One day, Bernie befriends Marjorie Nugent (Shirley MacLaine), who’s about 50 years his senior. They become close travel companions. Russia, Florida, Europe – the world is their oyster, and it comes, courtesy of Marjorie’s estate, with first-class airfare and luxurious hotels. This is all the more surprising to the inhabitants of Carthage, who never fail to remind the viewer just how mean Marjorie could be. To Bernie, however, she’s a lonely old woman in need of a friend. Platonic friendship? Romantic affair? Christian charity and generosity? The movie leaves it up to the viewer to decide, although it makes clear that throughout the friendship, Marjorie holds Bernie and his time hostage, and, in turn, he never fails to spend a good deal of the money from her estate. All the while, Bernie makes donations to the church and to any other business in town in need of a boost, extolling the virtue of generosity. As one character remarks, Bernie never buys himself a new car, but gives to those in need – and legally, as Marjorie elects to appoint him as sole beneficiary and executor of her estate. Too good to be true? Perhaps. And yet, when he can escape from Marjorie’s clutches, Bernie serves as music director of his church, coaches Little League baseball, continues to organize the best funerals in the county, and acts (to perfection) in the community theatre.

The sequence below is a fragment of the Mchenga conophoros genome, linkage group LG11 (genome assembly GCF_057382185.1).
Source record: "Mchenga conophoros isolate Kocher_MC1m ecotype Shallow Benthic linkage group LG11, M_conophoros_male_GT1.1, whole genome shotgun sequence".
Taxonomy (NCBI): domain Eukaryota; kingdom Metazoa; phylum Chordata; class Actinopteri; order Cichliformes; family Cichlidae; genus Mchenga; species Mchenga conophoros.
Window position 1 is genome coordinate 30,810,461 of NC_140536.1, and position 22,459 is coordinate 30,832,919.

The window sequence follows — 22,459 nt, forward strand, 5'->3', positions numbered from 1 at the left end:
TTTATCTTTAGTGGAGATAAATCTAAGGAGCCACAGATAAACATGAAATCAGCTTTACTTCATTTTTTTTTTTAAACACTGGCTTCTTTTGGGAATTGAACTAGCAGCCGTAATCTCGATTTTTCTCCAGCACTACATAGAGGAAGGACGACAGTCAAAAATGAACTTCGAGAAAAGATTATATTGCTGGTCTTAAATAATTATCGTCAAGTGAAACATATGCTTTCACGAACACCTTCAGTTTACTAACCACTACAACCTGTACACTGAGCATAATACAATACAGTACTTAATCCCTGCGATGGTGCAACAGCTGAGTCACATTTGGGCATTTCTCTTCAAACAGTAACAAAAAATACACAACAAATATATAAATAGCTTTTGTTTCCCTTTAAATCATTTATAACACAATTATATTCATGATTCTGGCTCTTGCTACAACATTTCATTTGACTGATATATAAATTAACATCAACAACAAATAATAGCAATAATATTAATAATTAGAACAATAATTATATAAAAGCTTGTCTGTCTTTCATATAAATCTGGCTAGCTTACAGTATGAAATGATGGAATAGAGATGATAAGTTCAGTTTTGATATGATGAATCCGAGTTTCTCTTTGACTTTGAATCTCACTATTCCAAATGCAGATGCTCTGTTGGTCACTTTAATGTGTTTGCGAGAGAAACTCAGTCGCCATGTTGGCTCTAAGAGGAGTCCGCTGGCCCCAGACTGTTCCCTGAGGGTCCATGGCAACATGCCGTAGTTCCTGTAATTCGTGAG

Then one day, on his way out to lunch with Marjorie, Bernie snaps. He picks up an Armadillo gun and shoots Marjorie four times in the back. Regaining consciousness from what is portrayed as a possible nervous breakdown or psychological break on screen, he immediately drops to his knees, implores Jesus Christ, and asks what he should do.
However, it seems the voice of the Lord is difficult to discern that day. Instead of turning himself in, Bernie carefully folds Marjorie’s body into the freezer and continues to live his life as a “model” Christian citizen of Carthage, pretending all the while that Marjorie is still alive. At no point, however, does the movie imply his decision is a wise one – nor does it glamorize Bernie’s contradictory behavior.